Gaia is on a mission to survey more than a billion stars, charting the largest three-dimensional map of our galaxy, the Milky Way. In so doing, the spacecraft is revealing the composition, formation and evolution of our galaxy, and a whole lot more.
For the last five and a half years, the spacecraft has travelled in an orbit designed to keep it out of Earth’s shadow, the second Lagrange point.
At 1.5 million kilometres from Earth – four times further than the moon – the ‘L2’ is a fabulous place from which to do science. As the sun, Earth and moon are all in one direction relative to the spacecraft, the rest of the sky is free to observe.
Placing Gaia in L2 has also ensured the star-catcher’s stability, because to this day it has never passed into Earth’s shadow. This has kept the spacecraft undisturbed by any change in temperature or varying infra-red radiation that would result from an Earth eclipse.
Although at the end of its planned lifetime, Gaia still has fuel in the tank and a lot more science to do, and so its mission continues. However, its eclipse-dodging path will not. In August and November of this year, without measures to change its orbit, the billion-star hunter will become partially shrouded by Earth’s shadow.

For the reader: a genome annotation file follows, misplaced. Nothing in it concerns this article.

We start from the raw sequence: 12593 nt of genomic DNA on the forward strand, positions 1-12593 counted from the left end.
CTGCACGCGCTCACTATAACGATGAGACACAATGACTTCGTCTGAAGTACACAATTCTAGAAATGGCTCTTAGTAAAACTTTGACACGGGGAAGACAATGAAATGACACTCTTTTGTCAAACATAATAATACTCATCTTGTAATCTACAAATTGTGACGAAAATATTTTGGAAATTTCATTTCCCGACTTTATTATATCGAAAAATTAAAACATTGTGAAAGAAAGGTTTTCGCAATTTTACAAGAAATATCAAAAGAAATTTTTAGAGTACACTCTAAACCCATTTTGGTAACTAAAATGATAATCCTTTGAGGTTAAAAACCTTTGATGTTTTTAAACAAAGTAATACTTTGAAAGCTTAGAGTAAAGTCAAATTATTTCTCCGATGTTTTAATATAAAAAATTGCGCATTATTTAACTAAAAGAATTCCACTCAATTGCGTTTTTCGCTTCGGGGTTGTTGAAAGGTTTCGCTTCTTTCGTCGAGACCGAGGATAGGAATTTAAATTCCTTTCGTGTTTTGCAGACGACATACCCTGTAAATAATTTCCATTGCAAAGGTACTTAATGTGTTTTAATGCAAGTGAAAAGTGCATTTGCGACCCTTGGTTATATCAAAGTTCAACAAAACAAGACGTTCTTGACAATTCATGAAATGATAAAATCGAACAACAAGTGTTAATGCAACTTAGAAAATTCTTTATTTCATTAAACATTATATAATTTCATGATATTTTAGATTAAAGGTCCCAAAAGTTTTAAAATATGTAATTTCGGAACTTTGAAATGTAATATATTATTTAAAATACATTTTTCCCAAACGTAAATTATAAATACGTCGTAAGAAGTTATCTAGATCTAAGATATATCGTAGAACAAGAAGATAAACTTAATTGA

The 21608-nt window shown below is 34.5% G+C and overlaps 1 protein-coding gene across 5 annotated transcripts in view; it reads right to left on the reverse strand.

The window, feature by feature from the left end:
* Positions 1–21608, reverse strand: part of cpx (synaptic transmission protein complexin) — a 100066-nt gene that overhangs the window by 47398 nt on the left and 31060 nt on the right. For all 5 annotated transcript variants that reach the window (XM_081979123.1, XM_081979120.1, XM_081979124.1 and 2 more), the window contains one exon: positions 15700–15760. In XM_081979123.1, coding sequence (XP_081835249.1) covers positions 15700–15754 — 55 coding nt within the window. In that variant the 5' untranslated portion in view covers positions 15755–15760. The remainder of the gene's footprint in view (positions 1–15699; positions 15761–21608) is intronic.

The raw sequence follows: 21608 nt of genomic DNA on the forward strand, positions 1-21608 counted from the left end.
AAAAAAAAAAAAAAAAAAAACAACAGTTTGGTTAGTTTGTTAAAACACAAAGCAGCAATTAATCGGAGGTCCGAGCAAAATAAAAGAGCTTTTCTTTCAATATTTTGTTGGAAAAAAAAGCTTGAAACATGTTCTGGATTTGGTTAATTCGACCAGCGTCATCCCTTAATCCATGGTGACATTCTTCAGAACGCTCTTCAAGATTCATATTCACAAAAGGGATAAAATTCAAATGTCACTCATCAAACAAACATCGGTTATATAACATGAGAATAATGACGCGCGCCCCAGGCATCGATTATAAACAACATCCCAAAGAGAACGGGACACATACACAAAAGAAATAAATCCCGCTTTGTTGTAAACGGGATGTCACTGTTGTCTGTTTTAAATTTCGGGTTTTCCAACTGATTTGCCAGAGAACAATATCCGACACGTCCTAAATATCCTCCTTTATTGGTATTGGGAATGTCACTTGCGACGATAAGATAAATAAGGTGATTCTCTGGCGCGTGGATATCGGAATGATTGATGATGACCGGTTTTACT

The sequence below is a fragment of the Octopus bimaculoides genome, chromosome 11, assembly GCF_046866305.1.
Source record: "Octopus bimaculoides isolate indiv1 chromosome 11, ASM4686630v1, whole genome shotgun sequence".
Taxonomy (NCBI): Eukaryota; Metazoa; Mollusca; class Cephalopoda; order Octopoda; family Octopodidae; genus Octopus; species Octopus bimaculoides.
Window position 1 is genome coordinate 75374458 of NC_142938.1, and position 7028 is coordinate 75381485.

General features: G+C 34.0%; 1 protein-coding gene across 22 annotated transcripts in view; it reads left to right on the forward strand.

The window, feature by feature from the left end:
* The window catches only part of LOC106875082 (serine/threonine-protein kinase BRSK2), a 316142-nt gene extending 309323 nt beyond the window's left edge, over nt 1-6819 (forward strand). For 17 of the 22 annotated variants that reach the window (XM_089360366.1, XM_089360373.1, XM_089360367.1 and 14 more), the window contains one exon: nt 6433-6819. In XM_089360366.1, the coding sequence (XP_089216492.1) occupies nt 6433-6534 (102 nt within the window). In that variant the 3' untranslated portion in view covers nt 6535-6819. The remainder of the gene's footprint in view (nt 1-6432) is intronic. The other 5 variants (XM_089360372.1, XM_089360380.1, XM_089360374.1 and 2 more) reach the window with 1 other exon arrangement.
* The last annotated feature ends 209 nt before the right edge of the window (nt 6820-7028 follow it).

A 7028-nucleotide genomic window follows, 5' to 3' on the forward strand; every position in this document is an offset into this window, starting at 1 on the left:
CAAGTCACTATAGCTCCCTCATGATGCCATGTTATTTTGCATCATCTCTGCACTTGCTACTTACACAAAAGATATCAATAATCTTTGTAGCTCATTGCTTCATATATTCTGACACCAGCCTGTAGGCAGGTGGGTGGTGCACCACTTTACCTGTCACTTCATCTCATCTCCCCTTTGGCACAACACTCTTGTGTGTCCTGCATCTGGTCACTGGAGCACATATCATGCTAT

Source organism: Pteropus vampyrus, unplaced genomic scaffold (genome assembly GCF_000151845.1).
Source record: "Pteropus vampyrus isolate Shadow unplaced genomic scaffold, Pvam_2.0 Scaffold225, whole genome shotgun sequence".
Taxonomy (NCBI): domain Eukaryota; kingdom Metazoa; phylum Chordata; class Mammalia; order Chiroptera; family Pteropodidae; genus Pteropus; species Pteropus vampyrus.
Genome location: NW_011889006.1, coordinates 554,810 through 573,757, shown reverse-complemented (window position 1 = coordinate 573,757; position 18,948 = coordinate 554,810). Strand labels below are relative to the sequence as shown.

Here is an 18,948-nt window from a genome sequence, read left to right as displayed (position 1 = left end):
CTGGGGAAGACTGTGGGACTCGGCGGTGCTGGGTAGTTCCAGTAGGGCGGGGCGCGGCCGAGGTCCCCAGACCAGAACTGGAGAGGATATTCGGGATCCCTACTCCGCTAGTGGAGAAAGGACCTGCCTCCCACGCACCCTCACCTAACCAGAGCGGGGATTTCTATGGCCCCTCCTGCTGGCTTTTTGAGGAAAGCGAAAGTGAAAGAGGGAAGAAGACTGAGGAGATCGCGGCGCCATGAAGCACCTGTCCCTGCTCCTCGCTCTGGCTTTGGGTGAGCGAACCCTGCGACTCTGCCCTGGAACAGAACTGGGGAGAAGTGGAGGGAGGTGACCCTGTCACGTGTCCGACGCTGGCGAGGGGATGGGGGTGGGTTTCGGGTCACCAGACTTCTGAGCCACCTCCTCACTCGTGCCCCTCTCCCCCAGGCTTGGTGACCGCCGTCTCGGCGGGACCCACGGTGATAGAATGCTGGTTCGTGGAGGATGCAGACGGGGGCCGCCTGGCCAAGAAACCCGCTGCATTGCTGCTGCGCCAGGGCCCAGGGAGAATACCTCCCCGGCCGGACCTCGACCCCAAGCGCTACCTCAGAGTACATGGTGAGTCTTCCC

These two eclipses would prevent enough of the sun’s light reaching Gaia’s solar panels that the observatory would shut down. As well as affecting its stability and power, such shade would cause a thermal disturbance, impacting the spacecraft’s scientific data acquisition for weeks.
To keep Gaia safe from these shady possibilities, operators at ESA’s mission control are planning the ‘Whitehead eclipse avoidance manoeuvre’.
David Milligan, spacecraft operations manager for the mission, said, "We’ve named this operation after a great colleague of ours, Gary Whitehead, who sadly passed away last month after serving on the flight control team for more than 11 years."
On 16 July, Gaia will use a combination of its on-board thrusters to push it in a diagonal direction, away from the shadow, in a special technique known as 'thrust vectoring'.
"The manoeuvre will allow us to change Gaia’s orbit without having to turn the spacecraft body, keeping sunlight safely away from its extremely sensitive telescope," Milligan added.
Gaia is an incredibly stable spacecraft. In fact, it is many, many times more stable – and therefore precise – than any other spacecraft in operation today.
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